As I’ve noted many times on the show, Tom Brady didn’t play tackle football until he was 14. Perhaps the time has come to follow that example and not let our kids play tackle football until they’re in their teen-age years.

SPORT SAFETY: When On-The-Field Celebrations Turn Deadly Dangerous


Storming and Dogpiling:

Dangerous Uncontrolled Celebrations In Youth Sports

By Doug Abrams

 Earlier this season, tragedy struck at a third-tier soccer game in Mizoram, a state in northeast India. After scoring the tying goal in the 62nd minute, 23-year-old midfielder Peter Biaksangzuala tried imitating some prominent pros by celebrating with a somersault. He landed heavily on his head and back and was immediately transported barely conscious to a local hospital. After five days on life support, he died of severe spinal cord injuries.

“Storming” and “Dogpiling”

The India soccer celebration gone wrong happened in adult competition, and death was a rare if not unprecedented outcome. But the incident offers another opportunity to alert youth league and high school sports programs about how swiftly unrestrained individual or team celebrations can morph into avoidable, and sometimes serious, injury. Both “storming” and “dogpiling” celebrations call for preventive measures by coaches, parents, and league administrators.

Storming the court or gridiron at the end of a game remains an unfortunate tradition in sports such as basketball or football, where no barriers typically separate fans from the field.  The Sporting News’ Dave Kindred has called storming “madhouse celebrations” fueled by “stampede pathology.” Flying objects can cause serious injury, and anyone who stumbles risks being crushed.

Even when no fans storm from the stands at the end of a game, the winning team’s own celebration after a score or a victory — commonly called “dogpiling” — holds similar dangers in sports such as hockey, baseball and soccer.  We have all seen pros and collegians pile on top of one another at the pitcher’s mound or the goal line, and youth leaguers are prone to imitate what they see.

“You Feel Like You’re Going to Get Killed”

Storming and dogpiling may seem like innocent fun, but press accounts report punches thrown, fans shoved to the ground, knee ligaments torn, skulls fractured, and other bones broken. Perhaps the worst high school basketball storming incident occurred on February 6, 2004, moments after 18-year-old Tucson High School senior Joe Kay scored the game’s last points with a two-handed slam dunk to upset an archrival.  About 200 frenzied fans stormed the court to celebrate the victory, and one tackled the 6’6” Kay, the class valedictorian and a National Merit Scholar who was headed to Stanford University on a full volleyball scholarship.  Kay suffered a broken jaw and a torn carotid artery, which caused a stroke that left him unable to speak and paralyzed on his right side. Joe Kay, wrote the Portland (Maine) Press Herald, was “the schoolboy hero one minute and the trampled victim the next.”

Former New York Yankees pitcher Andy Pettitte describes fear from his teammates’ dogpiling.  “I’ve been on the bottom,” he told the San Antonio Express News, “and you feel like you’re going to get killed.  You’re screaming and trying to get people off you.”

Responsibilities to Youth Leaguers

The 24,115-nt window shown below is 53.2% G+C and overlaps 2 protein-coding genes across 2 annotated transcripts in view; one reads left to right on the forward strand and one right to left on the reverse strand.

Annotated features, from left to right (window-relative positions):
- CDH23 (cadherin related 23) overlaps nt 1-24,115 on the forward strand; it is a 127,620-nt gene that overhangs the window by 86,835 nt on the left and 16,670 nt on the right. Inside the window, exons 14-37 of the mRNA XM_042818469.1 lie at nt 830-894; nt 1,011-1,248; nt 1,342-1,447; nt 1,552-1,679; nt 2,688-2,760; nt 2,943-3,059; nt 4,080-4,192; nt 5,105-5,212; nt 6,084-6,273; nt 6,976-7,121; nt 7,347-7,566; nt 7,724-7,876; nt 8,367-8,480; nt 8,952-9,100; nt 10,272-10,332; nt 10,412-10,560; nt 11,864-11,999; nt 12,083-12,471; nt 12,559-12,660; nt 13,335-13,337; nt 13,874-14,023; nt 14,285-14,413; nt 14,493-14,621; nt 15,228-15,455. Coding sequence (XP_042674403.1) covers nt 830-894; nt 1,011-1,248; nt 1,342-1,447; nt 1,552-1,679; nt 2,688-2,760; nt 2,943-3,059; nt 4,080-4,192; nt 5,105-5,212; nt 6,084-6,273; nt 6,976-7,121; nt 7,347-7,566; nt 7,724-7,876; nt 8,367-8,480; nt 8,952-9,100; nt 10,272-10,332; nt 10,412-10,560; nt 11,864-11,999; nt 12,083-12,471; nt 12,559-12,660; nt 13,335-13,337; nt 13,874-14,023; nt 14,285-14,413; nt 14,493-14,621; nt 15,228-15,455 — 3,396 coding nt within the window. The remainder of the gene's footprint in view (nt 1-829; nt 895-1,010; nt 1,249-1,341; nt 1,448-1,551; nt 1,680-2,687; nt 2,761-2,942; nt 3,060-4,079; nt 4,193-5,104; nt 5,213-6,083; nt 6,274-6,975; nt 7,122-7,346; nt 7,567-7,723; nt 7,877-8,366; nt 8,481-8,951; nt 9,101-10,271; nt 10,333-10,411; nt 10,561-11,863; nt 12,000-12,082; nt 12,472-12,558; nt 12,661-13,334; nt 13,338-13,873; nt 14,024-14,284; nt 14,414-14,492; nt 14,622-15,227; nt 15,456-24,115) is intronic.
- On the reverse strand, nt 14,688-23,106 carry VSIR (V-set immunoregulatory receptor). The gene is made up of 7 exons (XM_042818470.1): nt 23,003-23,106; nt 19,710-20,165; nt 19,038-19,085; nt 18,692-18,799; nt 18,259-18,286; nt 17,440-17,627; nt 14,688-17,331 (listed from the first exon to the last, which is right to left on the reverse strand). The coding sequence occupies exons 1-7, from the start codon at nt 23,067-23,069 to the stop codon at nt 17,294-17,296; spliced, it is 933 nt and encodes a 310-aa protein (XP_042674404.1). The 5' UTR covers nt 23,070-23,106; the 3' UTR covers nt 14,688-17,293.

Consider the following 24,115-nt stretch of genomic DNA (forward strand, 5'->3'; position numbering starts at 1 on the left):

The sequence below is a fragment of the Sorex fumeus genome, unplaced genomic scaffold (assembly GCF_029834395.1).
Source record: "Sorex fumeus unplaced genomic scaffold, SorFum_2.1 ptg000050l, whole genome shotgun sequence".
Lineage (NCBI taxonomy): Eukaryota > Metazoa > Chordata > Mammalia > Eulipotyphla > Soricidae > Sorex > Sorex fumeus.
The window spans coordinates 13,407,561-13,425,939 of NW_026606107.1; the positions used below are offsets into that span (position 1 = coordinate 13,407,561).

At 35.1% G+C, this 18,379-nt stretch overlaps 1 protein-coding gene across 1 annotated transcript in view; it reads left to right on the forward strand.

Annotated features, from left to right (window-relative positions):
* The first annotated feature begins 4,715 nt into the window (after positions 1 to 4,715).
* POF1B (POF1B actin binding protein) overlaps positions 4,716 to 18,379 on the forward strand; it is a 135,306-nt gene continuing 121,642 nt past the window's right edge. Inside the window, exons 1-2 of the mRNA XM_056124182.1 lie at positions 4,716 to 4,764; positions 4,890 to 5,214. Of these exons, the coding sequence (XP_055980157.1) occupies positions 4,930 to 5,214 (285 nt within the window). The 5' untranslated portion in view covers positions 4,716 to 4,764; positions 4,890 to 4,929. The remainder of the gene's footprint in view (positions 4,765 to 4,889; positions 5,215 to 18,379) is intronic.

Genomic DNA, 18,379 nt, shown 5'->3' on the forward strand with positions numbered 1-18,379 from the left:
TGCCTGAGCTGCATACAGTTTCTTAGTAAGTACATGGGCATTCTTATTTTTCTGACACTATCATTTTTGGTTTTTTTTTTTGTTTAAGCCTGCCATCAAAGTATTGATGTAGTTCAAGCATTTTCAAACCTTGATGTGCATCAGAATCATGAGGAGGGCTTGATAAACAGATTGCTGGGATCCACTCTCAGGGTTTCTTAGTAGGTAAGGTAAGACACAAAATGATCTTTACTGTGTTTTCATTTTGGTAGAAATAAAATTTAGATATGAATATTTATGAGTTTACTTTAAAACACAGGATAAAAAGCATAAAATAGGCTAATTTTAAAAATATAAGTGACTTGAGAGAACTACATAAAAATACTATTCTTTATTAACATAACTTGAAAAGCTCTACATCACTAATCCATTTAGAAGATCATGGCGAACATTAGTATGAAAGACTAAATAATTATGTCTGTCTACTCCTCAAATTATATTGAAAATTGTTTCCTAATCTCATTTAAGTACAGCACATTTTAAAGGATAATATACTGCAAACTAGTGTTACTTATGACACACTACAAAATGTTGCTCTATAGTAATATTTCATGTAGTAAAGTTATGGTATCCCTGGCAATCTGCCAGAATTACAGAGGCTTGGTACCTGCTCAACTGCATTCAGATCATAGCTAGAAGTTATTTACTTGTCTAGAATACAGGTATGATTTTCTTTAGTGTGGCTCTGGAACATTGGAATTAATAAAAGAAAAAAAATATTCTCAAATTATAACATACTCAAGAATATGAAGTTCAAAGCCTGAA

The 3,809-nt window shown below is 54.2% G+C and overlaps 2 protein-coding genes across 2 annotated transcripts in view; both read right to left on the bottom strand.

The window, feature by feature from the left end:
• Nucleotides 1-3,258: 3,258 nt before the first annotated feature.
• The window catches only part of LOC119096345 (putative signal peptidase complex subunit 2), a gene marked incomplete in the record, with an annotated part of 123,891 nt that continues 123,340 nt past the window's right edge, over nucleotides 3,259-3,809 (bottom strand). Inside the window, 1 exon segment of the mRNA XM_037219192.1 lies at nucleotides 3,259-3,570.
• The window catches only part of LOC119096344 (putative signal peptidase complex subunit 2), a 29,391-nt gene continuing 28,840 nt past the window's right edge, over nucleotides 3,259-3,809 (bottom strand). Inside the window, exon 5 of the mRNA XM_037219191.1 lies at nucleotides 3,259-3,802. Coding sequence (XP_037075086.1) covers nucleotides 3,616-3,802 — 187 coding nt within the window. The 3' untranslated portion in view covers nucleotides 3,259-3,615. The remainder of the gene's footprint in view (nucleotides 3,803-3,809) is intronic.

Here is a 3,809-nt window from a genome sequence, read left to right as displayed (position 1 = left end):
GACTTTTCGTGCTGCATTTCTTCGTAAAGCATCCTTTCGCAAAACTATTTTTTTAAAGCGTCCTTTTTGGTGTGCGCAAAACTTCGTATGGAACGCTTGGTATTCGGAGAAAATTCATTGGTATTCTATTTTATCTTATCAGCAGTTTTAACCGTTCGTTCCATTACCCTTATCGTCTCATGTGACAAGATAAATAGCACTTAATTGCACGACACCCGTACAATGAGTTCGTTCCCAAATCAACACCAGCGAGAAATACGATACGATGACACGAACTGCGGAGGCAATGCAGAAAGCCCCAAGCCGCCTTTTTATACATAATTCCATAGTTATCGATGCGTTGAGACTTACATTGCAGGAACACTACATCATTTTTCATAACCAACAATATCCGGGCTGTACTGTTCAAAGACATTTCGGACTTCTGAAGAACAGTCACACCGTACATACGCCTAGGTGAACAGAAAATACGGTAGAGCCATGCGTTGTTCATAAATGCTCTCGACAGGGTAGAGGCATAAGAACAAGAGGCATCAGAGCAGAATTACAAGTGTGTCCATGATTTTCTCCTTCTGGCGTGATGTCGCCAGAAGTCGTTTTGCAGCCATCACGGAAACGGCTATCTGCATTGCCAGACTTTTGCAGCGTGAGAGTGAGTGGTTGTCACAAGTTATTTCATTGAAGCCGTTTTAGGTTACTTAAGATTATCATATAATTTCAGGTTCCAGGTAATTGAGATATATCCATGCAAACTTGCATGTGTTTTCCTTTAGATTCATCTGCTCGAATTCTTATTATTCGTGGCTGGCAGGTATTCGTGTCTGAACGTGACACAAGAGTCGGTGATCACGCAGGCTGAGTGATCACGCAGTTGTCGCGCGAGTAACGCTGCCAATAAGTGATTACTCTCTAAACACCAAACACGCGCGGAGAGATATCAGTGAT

Professional and intercollegiate leagues can set their own standards for their adult players. But storming and dogpiling warrant preventive responses in youth leagues and interscholastic sports programs conducted for the benefit of children.

In my own sport of hockey, storming is not an issue because the boards and glass separate spectators from the ice surface, but high school players and youth leaguers of all ages risk serious, avoidable injury when they dogpile after winning a game.  In the 5-8-year-old mites, 15 teammates amount to several hundred pounds on top of the goaltender and whoever else lands on the bottom. Fifteen high school teammates, each weighing as much as 150 pounds or more, can total more than a ton of weight on the players at the bottom. Even in sports whose players squirming for position do not wear skates with razor-sharp blades, that is a lot of weight.

“No Piling On”

Coaches, parents and league administrators sometimes tolerate storming and dogpiling as essentially harmless traditions sustained by healthy exuberance and partisanship. But neither celebration deserves tolerance because neither is healthy.

Interscholastic sports programs and youth leagues should prohibit fans from rushing the field or court after the game, should fully and candidly explain the reasons, and, if necessary, should arrange for security to assure enforcement. In sports that are prone to dogpiling, coaches should enforce a no-dogpiling rule for their own teams.

In our youth hockey association, coaches from mites to high school found the no-dogpiling rule easy to administer.  The coaches would discuss the rule with players and parents before the season.  Parents now understood why goalies destined for the bottom of the post-game dogpile would sometimes skate away from pursuing teammates. In the last minute or so of every game that we were going to win, the coaches would remind the players on the bench to “Congratulate the goalie, but stay on your feet.  No piling on.”

For fans and players alike, celebration is a big part of sports. But team and individual achievements mean just as much with prudence and an eye toward the future.


[Sources: Vivek Chaudhary, Indian Footballer Peter Biaksangzuala’s Death Leads to Fifa Proposal For Somersault Ban, The Independent, Oct. 24, 2014; Dave Kindred, A Stampede Isn’t a Celebration, The Sporting News, Feb. 23, 2004, p. 64; Brent Zwerneman, Mad Dogpiles, San Antonio (Tex.) Express News, June 30, 2004, at 1C (quoting Andy Pettitte); Steve Solloway, Storming the Court, and a Storm of Controversy, Portland (Maine) Press Herald, May 5, 2006, at D8]